Its something my husband and I have considered. We’re a bit away from retiring but friends of ours retired to Belize about five years ago and invited us to go along when we retire. We have another friend that is retiring to the Philippines in the next couple of years. Considering we went through nearly all of our assets during the crisis (we both got laid off) and are still trying to build our retirement back up, a place where our money will go farther is looking really good to us. We haven’t really decided where but we’ve been talking about it a lot lately with our soon to be empty nest looming on the horizon.

    We’ve looked into Belize because English is the official language there and we’d be able to take more of what we’d like to keep with us verses going overseas. We’re considering Thailand, Malta, Costa Rica, and my husband has family in Scotland so that is on the table, too. Lately we’ve been crossing some places off our consideration list for obvious reasons. When we get a lot closer to retirement time, we’ll certainly be looking at a lot of factors even finding a cheaper place to live here in the US. Who knows what the state of things will be in 5, 10, 15 years.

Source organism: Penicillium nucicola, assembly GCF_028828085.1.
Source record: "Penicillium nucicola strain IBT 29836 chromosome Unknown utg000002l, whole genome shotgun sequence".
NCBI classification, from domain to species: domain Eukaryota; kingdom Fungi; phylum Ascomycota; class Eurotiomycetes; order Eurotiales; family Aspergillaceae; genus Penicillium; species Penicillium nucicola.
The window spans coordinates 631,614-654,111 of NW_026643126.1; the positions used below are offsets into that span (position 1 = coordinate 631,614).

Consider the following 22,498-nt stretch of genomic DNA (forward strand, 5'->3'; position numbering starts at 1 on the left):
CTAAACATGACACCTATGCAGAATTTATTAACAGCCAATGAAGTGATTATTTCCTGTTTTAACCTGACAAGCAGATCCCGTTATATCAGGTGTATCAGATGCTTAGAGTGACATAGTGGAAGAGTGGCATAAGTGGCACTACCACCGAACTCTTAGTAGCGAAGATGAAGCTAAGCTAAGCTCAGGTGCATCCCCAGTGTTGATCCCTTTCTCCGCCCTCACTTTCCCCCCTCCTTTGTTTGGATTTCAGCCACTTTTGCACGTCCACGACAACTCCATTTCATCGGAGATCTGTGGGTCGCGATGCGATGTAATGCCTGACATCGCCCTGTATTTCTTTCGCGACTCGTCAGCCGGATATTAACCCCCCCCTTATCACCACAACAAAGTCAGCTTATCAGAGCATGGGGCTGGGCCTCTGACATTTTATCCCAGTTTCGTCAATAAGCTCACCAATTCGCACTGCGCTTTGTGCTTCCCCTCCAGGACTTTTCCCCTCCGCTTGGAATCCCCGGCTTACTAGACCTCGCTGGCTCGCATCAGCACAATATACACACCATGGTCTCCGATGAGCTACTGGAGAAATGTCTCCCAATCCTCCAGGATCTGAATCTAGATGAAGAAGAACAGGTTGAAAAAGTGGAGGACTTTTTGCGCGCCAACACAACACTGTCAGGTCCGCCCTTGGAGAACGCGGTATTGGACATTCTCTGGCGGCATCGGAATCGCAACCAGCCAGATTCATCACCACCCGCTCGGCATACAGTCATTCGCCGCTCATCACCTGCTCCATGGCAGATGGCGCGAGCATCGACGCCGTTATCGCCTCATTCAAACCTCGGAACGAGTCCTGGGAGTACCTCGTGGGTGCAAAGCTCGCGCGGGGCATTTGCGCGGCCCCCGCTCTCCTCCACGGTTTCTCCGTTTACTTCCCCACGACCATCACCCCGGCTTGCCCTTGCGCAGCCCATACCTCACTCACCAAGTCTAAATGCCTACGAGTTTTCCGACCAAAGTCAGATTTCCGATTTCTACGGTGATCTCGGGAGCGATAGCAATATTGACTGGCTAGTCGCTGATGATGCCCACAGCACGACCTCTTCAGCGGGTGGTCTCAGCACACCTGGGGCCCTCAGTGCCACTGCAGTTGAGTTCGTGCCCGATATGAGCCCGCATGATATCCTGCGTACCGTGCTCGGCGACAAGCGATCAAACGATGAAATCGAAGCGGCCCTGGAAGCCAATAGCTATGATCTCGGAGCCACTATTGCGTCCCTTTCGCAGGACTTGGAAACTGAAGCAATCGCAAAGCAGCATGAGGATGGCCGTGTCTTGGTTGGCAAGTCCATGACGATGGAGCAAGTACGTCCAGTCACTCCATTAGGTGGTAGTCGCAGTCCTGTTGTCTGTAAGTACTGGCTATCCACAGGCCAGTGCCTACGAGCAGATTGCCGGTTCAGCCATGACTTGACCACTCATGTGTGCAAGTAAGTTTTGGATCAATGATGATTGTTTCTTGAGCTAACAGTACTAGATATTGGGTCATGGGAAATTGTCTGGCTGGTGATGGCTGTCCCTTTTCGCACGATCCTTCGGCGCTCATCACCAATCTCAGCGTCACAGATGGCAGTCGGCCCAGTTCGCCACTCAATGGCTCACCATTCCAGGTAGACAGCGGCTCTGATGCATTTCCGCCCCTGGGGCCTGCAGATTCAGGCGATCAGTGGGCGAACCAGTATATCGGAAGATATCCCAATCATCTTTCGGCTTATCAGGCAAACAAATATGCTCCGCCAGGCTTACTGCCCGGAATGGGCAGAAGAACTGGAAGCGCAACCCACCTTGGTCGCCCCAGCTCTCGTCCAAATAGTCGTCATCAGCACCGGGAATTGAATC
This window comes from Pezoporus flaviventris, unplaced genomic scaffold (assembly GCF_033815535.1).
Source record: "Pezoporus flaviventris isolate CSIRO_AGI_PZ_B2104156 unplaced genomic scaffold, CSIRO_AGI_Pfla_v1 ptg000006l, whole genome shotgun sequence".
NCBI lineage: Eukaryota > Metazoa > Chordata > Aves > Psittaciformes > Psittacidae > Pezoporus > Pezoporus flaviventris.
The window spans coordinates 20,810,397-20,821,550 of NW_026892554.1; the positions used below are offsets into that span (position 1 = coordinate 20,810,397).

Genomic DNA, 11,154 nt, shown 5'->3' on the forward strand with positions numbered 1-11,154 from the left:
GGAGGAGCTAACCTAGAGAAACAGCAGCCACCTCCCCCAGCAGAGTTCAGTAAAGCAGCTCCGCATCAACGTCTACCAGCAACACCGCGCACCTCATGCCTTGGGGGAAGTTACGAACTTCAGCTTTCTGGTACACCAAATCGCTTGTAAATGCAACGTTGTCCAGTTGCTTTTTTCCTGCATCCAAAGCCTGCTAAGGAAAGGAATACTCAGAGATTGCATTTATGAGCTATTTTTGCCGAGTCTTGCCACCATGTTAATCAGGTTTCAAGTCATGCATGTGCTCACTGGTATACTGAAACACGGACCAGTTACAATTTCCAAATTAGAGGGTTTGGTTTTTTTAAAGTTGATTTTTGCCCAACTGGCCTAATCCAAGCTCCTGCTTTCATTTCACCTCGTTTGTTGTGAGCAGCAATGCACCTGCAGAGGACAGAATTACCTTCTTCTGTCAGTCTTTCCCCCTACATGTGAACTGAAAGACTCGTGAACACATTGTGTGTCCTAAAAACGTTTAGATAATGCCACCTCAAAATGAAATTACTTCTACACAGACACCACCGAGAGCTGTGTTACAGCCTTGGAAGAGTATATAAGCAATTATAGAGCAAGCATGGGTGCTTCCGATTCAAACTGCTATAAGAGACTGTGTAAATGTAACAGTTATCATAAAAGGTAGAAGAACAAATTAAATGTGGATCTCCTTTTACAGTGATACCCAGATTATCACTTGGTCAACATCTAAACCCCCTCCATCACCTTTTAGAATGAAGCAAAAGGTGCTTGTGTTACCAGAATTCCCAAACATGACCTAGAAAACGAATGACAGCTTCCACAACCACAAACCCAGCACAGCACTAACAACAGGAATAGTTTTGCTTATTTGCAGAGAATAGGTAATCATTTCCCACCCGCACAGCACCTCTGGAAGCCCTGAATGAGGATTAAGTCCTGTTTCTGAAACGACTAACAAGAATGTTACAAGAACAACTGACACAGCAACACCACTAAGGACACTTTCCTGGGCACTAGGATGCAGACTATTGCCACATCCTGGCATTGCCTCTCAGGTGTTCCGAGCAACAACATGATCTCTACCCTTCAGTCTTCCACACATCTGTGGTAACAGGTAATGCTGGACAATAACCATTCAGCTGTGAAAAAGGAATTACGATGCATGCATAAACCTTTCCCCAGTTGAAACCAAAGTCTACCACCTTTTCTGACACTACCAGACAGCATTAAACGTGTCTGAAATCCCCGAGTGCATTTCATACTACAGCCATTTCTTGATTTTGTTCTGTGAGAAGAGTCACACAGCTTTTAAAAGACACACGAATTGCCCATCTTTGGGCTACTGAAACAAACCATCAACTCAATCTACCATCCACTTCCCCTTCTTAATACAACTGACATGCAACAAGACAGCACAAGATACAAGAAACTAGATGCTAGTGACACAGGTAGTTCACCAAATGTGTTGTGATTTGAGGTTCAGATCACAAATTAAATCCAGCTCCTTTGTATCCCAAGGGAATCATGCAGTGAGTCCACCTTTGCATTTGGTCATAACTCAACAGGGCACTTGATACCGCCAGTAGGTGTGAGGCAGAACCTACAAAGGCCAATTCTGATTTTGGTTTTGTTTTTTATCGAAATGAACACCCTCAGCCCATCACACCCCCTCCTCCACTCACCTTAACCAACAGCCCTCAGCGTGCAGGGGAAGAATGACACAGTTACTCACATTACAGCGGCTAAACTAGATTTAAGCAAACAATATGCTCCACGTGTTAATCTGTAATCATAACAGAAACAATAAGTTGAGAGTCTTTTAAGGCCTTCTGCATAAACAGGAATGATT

• #2914


    Siberia ………as any economic effects , really won’t be noticed all that much lol . On a more serious note tho , every country is so very different on what makes one person more desirable to them , over another . If your jewish , its much easier to get into Israel , as its one of their big things , to provide a homeland for jews to live like jews . If you can prove blood relation ( not sure about the degree ) to a clan , its a lot easier to get into Scotland . On my moms side , she can prove strong Scottish ties , and we actually have a family ( clan ) residence that she has visited , to stay if she wished . I myself will decline any idea of this , and stay in my own country , come what may . I like my 2nd amendment .

  • #2924


    @tolik. Sadly, I’m afraid you’re very much misinformed. Simply because your mother has an affinity to a Scottish clan it does not give her or you leave to enter or stay in the United Kingdom, of which Scotland is a part, you still have to satisfy and abide by the rules of immigration.

    Just sayin’

  • #2926


    To the OP. I gave emigration a lot of thought when I was younger and almost did it. But life got in the way and now I’m older, the pro’s of staying in Great Britain far outweigh the cons. Despite what you read, the National Health Service alone is worth staying for especially as I age and fall apart.šŸ˜Š
    My state pension, if I were to emigrate would be frozen, so year on year if I lived abroad I would have to live on less and less each year.